There is still a whole catalogue of ills for which yarrow was recommended. A recipe for indigestion that comes from Alabama requires us to steep a pinch of yarrow blossoms in a cup of water, and to drink a little several times a day for three days (R B Browne). Some four hundred years ago Gerard was able to state that "one dram of pouder of the herbe given in wine, presently taketh away the paines of the colicke". A hundred years before his time, it was being given for jaundice: "take the juice of milfoil [i.e., yarrow] and saffron, and seethe them in sweet barley wort; and give it to the sick to drink" (Dawson). The colour of saffron was recommendation enough for its use in jaundice (see DOCTRINE OF SIGNATURES); perhaps yarrow really had some effect? At any rate, we find it earlier still given "in case that a man may difficulty pass water" (Cockayne). It is noted that the decoction was given for all sorts of internal injuries, and even (in the Western Isles) for consumption (Martin. 1703). There are some real oddities among the list of maladies for which yarrow has at one time or another been prescribed, a "slain" body, for example: Cockayne explains this, not very helpfully, as "stricken". From the same source, there is "if a man's head be burst, or a strange swelling appear on it.". A 15th century prescription seems to regard yarrow as a counter poison. There are, too, a few remedies that can only be magical in nature. Perhaps a lot of the foregoing is, too, but there is always a chance that some of the prescriptions were empirically inspired. But the Somerset belief that putting yarrow in your shoe would stop cramp (Tongue. 1965) has to be pure superstition. So is the Irish idea that by sewing it in the clothes, all disease would be averted (Wilde. 1902). The same idea prevailed in Scotland, where a little yarrow and mistletoe put into a bag and worn upon the stomach was thought to prevent ague and chilblains! (Napier).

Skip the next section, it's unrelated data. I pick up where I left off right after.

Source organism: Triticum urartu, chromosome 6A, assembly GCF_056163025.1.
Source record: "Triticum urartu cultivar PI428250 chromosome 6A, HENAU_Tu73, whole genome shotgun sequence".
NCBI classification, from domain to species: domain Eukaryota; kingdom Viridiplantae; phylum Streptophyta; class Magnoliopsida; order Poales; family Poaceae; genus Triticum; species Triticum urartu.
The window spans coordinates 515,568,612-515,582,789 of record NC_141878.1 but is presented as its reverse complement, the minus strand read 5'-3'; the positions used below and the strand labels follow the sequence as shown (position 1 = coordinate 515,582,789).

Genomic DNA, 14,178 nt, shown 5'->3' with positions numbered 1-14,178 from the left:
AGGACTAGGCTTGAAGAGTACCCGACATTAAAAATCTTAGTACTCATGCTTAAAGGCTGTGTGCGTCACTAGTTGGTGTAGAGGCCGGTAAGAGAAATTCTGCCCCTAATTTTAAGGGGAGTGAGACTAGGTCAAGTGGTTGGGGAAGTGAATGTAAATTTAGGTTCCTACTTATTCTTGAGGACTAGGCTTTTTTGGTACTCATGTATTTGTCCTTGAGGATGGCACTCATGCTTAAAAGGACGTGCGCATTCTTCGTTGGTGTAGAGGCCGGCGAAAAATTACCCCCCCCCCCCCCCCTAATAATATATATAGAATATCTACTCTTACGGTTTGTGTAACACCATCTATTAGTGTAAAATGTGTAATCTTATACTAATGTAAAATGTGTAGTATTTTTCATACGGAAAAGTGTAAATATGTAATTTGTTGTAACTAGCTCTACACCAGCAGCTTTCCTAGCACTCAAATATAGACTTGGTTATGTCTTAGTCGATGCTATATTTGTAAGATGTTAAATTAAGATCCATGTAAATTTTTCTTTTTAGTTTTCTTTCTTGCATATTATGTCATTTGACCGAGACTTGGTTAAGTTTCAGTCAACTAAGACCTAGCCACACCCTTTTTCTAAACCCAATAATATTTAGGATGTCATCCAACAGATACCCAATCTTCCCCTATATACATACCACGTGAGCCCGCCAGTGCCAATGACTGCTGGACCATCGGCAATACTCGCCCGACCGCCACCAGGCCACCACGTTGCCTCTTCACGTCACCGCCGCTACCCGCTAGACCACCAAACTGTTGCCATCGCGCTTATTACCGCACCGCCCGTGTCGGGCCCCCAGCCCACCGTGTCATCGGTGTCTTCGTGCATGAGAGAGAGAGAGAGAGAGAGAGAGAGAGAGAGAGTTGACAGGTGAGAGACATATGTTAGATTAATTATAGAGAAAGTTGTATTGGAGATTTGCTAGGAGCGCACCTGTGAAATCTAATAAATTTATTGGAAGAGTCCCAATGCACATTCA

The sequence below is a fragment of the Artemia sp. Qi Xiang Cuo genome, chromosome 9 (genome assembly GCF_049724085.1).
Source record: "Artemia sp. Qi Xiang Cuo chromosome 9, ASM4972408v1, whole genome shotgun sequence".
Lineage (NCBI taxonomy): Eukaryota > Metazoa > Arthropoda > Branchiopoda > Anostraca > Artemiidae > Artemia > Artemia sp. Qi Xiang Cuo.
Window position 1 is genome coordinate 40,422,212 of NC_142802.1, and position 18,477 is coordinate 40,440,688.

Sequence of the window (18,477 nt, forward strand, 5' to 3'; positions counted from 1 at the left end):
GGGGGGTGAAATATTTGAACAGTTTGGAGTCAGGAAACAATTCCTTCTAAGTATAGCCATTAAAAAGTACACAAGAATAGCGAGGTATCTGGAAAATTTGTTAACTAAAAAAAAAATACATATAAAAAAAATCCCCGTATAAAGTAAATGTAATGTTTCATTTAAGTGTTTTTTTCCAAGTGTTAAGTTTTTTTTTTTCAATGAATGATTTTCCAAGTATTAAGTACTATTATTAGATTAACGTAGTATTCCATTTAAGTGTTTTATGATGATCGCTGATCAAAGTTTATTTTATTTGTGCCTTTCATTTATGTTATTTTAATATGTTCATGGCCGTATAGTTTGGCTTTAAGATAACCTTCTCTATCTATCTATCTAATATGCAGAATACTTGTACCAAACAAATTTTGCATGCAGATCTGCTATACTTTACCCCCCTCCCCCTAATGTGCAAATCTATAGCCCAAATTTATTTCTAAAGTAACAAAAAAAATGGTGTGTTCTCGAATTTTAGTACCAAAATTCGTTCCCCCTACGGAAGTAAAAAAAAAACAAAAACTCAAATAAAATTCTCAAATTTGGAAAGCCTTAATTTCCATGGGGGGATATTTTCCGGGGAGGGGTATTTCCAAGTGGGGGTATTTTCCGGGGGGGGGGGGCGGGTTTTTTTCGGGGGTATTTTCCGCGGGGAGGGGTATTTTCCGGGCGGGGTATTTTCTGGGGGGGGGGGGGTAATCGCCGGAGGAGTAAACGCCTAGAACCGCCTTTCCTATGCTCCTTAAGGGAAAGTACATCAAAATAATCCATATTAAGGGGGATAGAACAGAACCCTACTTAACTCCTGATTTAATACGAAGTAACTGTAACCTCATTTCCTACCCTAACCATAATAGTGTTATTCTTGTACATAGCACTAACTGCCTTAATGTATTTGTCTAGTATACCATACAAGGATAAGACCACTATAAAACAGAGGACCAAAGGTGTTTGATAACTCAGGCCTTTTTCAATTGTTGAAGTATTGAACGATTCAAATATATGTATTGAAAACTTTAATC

"The leaves being put in the nose do cause it to bleed, and easeth the pain of the megrim" (Gerard), hence names like Sneezewort and Sneezings. It is called Nosebleed too, over quite a wide area. The French too have saigne-nez. Prior claims that it got this application by mis-translation, the plant actually referred to being the horsetail. Perhaps so, but it is firmly fixed in yarrow's folklore. The propensity was used to test a lover's fidelity. In East Anglia, for instance, a girl would tickle the inside of a nostril with a yarrow leaf, saying at the same time:

Yarroway, yarroway, bear a white blow;

If my love love me, my nose will bleed now.

Bergen also quotes this use in America, where the girl says:

Yarrow, yarrow, if he loves me and I loves he,

A drop of blood I'd wish to see.

Another Suffolk thyme is:

Green arrow, green arrow, you bears a white blow,

If my love love me my nose will bleed now; If my love don't love me, it 'ont bleed a drop. If my love do love me, 'twill bleed every drop (Northall).